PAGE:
Many people have difficulty putting off their desires for later. They want to spend their money now, even though what they’re buying may very well be on sale next week. When people do that its called instant gratification. They get the satisfaction of taking care of their desires immediately instead of having to wait for it, even though waiting may be more beneficial in the long run.
According to new research conducted by Columbia and Stanford which was published in a journal of the Association for Psychological Science called Psychological Science, that sort of need for instant gratification can actually have an effect on a person’s credit score!
The new study revealed that those who tend to lean towards instant gratification also tend to have lower credit scores. Oppositely those who are able to wait and save usually have higher scores. These scoring measures are based on the current FICO credit score ratings.
The study was conducted with over four hundred low and middle income participants who volunteered after visiting a tax preparation center. The researchers were permitted access to the participants’ FICO scores and then were given questionnaires about their ability to delay gratification. For example, one of the questions they had been asked was whether they would rather have seventy dollars now or eighty dollars a month from now.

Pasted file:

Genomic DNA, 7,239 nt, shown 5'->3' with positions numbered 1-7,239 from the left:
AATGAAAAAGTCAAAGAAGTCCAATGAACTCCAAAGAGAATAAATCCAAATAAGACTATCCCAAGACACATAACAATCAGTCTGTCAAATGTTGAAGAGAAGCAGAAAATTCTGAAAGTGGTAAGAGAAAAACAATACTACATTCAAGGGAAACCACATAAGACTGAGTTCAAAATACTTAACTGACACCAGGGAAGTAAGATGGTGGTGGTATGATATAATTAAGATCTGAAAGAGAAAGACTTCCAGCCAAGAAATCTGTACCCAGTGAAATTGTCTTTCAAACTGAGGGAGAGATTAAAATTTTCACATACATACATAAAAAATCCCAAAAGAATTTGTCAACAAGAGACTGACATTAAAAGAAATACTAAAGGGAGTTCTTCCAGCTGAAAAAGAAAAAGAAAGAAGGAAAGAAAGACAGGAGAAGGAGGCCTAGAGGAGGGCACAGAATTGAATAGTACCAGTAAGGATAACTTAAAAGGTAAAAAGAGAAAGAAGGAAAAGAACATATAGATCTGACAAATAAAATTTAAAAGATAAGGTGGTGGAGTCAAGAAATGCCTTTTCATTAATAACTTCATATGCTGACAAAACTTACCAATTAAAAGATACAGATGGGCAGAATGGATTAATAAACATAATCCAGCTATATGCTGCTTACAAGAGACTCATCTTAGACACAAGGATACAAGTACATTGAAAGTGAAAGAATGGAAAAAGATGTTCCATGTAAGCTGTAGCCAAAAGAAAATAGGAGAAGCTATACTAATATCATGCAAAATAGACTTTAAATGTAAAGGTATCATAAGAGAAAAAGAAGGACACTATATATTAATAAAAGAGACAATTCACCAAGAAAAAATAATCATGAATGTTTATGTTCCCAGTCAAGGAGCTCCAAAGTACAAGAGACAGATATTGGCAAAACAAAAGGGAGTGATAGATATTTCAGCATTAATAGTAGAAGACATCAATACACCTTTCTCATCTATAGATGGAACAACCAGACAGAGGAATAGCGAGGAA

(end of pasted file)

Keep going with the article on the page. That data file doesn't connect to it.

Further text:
On average those who had a propensity for delayed gratification presented FICO scores that were around thirty points higher than those who were less inclined to delay gratification. The researchers even examined the data’s relation to factors such as income level and found that such factors did not affect the correlation. The participants who had the most need for instant gratification often had credit scores that fell below the subprime score of six hundred twenty. Those who have scores below this level generally wind up paying much more over their lifetime because of higher interest rates and borrowing costs.
Now of course this study isn’t perfect. It doesn’t take into account factors such as the loss of a job or things like divorce. It also doesn’t look at how much other factors affect the credit score proportionately to people’s patience levels. But the study still has its merits, showing that at least on average those who have a tendency to desire instant gratification may want to take a good look at their spending habits and see how they are affecting their credit scores, and those who have low credit scores may want to look at how patient they can be to see if that may be the cause.
Here at Scott McCorkle’s Credit Capitol we understand that it can sometimes be difficult to maintain a positive credit score. That’s why customers who come to us are treated with the utmost respect. If you are interested in a new auto loan but have had difficulty maintaining your credit score please visit our contact us page or call 866-442-0871!